And here's the thing that struck me and I'm gonna leave you with this. That I think anyone who either has a dog or had a dog this was the biggest thing that I realized that it's kind of like we'll duh, I didn't realize it when she was here. But I was having coffee the next morning crying at the kitchen table because her bed, her main bed, she had multiple beds, but her main bed was right there in the kitchen, and I was thinking to myself, she was the only relationship I had in my life that was totally uncomplicated. She never hurt my feelings, she was never passive aggressive or sarcastic at me, she never said anything where I couldn't understand the context or that I had to wonder, I never had to wonder how she was. I never had to wonder how she felt about me, ever. And I think our relationships with humans sometimes they're complicated. Whether it's our children, whether it's our partners, whether it's our friends, our parents, our siblings, our coworkers, literally anyone that we have any kind of relationship with, most of the time, I'm going to venture to say most of the time, it's complicated. And, obviously, to varying degrees. Some of our relationships are a lot less complicated than others. And then that brings us to the whole conversation around boundaries that we've had many times over here on the podcast. But it just was one of those, like, hit me in the head. This is this is why.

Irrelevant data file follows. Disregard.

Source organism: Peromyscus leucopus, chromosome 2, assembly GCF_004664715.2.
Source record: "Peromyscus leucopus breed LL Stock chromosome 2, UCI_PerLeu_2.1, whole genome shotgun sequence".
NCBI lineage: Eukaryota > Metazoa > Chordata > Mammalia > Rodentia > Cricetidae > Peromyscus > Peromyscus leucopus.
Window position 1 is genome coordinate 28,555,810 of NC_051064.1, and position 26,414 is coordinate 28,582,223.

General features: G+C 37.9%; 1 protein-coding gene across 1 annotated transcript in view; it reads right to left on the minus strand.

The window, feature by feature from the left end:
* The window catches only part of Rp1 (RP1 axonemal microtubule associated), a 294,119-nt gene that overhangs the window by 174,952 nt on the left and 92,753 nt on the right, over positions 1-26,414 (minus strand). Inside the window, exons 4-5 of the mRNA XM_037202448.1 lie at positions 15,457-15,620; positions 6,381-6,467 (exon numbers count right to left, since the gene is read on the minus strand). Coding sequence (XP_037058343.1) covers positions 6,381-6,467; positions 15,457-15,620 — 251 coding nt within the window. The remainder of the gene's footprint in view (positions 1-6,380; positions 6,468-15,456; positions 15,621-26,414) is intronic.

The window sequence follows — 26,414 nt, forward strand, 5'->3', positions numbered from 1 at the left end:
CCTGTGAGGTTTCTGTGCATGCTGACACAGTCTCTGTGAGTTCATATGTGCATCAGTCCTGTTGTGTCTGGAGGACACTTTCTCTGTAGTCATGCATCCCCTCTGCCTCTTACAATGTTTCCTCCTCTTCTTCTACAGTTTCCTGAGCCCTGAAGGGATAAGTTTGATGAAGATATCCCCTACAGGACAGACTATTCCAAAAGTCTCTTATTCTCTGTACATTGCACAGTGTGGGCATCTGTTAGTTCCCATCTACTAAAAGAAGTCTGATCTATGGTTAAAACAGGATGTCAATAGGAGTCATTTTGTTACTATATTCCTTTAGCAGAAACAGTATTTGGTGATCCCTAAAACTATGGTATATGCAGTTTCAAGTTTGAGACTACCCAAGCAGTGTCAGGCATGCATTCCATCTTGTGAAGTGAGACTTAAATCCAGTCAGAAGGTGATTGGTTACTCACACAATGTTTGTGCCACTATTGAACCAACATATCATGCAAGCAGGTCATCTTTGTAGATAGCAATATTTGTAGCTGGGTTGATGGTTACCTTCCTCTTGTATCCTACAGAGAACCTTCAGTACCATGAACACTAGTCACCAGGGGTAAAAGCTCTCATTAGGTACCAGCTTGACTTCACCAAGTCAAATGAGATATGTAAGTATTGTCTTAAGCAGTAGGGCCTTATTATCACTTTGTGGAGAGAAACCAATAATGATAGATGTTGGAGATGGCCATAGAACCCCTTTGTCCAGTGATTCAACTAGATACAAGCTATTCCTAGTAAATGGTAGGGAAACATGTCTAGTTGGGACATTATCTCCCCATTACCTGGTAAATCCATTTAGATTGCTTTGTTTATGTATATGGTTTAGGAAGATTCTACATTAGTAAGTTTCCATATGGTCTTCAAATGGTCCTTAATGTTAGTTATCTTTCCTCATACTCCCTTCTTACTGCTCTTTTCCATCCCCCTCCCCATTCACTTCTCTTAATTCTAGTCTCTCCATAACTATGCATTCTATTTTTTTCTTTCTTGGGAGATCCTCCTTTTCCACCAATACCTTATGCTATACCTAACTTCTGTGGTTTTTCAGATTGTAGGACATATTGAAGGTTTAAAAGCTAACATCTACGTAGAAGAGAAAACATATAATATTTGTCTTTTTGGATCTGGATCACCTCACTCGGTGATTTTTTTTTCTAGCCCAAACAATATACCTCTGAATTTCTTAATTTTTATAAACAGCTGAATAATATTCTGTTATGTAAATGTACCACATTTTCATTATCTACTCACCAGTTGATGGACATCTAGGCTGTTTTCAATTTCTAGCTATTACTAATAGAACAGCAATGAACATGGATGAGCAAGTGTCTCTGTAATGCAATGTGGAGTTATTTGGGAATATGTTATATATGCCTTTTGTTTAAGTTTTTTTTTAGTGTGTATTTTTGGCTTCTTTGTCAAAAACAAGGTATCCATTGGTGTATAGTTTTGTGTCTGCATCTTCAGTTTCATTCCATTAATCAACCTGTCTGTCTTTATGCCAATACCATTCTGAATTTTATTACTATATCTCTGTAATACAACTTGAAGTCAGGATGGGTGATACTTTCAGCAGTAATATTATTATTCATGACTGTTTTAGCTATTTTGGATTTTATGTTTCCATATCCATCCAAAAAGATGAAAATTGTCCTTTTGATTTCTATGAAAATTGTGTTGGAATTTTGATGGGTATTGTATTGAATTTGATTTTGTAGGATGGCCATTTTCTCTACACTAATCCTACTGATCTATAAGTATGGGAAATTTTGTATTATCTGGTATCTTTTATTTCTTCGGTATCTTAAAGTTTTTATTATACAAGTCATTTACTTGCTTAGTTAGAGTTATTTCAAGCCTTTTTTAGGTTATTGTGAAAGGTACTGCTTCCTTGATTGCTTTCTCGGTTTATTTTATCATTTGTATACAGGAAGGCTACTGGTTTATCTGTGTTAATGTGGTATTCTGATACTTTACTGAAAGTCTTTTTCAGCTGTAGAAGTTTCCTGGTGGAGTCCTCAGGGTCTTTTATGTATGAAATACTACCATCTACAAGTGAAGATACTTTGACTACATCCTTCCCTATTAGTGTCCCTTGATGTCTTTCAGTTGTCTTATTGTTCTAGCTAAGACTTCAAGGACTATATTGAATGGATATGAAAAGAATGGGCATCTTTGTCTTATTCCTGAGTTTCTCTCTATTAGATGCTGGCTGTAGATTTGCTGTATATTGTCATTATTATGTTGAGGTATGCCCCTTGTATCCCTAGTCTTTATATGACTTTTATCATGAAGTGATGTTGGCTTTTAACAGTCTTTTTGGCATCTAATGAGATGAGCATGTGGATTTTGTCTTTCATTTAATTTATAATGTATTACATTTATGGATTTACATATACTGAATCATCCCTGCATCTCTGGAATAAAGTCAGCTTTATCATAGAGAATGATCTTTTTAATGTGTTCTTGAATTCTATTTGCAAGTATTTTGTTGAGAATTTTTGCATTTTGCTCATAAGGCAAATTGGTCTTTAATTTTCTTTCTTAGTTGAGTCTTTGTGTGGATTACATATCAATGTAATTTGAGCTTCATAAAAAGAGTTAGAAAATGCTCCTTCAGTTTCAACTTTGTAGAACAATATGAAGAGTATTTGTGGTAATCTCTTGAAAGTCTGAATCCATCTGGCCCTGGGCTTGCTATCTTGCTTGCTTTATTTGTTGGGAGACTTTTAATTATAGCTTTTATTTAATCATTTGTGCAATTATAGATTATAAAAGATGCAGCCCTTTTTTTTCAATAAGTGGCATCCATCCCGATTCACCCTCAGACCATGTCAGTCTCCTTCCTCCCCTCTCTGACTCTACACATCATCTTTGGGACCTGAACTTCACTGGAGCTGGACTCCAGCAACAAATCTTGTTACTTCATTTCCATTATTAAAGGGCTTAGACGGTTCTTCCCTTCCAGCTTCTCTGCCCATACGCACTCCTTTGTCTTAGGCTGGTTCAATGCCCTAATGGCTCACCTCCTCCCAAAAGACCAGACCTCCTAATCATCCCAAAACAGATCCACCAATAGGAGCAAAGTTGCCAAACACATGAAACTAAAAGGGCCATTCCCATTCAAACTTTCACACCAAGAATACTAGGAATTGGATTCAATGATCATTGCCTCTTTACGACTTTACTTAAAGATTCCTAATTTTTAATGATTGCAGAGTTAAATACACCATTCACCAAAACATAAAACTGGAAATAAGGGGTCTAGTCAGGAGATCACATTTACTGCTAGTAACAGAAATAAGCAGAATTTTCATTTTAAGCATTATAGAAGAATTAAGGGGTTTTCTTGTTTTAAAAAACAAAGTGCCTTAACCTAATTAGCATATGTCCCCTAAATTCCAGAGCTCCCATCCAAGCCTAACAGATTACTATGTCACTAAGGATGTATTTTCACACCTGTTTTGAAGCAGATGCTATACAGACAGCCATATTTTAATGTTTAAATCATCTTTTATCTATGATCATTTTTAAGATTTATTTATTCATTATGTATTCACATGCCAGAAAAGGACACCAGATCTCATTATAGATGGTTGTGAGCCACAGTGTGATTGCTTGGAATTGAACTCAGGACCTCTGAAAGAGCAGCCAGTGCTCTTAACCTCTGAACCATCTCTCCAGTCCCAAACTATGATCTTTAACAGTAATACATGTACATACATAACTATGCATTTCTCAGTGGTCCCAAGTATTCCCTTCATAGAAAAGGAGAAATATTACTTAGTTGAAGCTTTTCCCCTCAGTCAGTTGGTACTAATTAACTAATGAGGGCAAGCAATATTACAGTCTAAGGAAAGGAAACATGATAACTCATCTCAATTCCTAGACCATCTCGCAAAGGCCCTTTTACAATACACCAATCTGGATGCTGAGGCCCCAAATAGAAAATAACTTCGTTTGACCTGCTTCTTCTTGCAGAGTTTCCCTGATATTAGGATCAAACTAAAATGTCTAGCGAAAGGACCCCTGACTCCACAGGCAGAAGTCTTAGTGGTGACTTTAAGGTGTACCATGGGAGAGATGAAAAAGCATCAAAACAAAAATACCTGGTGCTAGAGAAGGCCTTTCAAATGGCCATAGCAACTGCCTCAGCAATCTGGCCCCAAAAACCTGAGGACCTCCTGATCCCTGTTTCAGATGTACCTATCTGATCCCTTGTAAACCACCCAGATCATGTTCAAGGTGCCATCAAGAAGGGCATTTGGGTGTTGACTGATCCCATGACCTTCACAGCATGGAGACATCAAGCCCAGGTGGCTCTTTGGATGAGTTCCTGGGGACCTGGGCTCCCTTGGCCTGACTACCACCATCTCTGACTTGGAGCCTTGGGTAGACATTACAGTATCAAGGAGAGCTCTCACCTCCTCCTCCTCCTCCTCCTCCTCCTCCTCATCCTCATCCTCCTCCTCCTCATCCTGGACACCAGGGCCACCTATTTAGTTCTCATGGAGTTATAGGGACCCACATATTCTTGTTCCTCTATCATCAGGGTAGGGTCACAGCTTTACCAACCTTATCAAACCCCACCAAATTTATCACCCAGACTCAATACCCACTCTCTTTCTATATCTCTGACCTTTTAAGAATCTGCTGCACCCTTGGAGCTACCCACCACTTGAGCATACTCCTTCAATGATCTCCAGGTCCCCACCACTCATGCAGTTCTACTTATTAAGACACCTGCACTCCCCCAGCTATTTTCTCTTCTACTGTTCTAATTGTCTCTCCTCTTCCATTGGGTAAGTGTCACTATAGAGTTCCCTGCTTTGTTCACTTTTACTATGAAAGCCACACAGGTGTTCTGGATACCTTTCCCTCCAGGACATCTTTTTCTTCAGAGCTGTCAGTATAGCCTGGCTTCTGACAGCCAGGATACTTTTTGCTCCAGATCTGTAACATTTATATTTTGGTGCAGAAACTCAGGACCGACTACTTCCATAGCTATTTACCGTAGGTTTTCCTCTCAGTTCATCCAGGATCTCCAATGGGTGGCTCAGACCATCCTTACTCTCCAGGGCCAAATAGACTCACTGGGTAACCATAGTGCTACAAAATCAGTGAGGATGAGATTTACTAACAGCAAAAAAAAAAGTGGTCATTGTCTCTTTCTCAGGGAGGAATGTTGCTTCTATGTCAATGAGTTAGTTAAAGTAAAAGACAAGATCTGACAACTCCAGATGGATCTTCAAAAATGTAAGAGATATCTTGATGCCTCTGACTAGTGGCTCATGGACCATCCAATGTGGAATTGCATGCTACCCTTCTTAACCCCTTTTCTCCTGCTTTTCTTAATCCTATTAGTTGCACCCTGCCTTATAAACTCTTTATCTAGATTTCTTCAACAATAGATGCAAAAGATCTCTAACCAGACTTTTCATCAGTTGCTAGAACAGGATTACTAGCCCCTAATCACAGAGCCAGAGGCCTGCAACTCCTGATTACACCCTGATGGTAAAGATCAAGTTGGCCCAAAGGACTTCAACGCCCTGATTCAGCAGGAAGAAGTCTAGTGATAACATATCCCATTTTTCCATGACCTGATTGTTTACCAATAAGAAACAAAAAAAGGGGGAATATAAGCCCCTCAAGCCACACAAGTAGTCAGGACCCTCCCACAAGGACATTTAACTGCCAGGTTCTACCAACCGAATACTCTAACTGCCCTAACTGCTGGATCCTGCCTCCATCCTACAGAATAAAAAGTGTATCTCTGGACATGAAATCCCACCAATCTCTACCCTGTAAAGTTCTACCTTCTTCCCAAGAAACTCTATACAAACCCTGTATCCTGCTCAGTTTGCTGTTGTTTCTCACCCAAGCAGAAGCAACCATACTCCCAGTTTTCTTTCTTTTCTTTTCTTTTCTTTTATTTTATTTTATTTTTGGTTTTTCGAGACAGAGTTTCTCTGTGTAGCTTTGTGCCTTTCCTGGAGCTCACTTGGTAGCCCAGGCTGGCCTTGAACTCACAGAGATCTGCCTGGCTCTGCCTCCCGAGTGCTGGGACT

One of the many reasons I think the humans have such a strong relationship with dogs is because there's no misunderstandings. There's no disappointments. There's no reading between the lines. It's totally uncomplicated. And so as I record this, eight days, after she passed away, I still feel like somebody came and scooped my insides out. And I've had to pause this podcast four times now. And I also want to say that all of this grief, all of this feeling of emptiness, because she's gone was definitely worth the relationship that I had with her. Okay, had to pause again. I know wherever she is, she is eating popcorn, and eating corndogs and she is endlessly chasing squirrels, rabbits, and cats. Not necessarily in that order. And she's playing with her dirty baby. And she's also with humans, because she was pretty indifferent about other dogs. You know, people say that they like dogs more than humans, Giselle liked humans more than she liked dogs. I don't know, she's maybe she's with my dad, my dad love dogs. And before she died, I asked her to wait for me on the other side. And I don't. I don't know. I'm one of those people that's like, I don't know what the afterlife brings. I don't know. I don't know what happens. But I would like to think that whenever it's my time, that wherever I go, it's going to be some kind of meadow or dirt road or something and she's going to come running. And it definitely won't be raining. She hated the rain.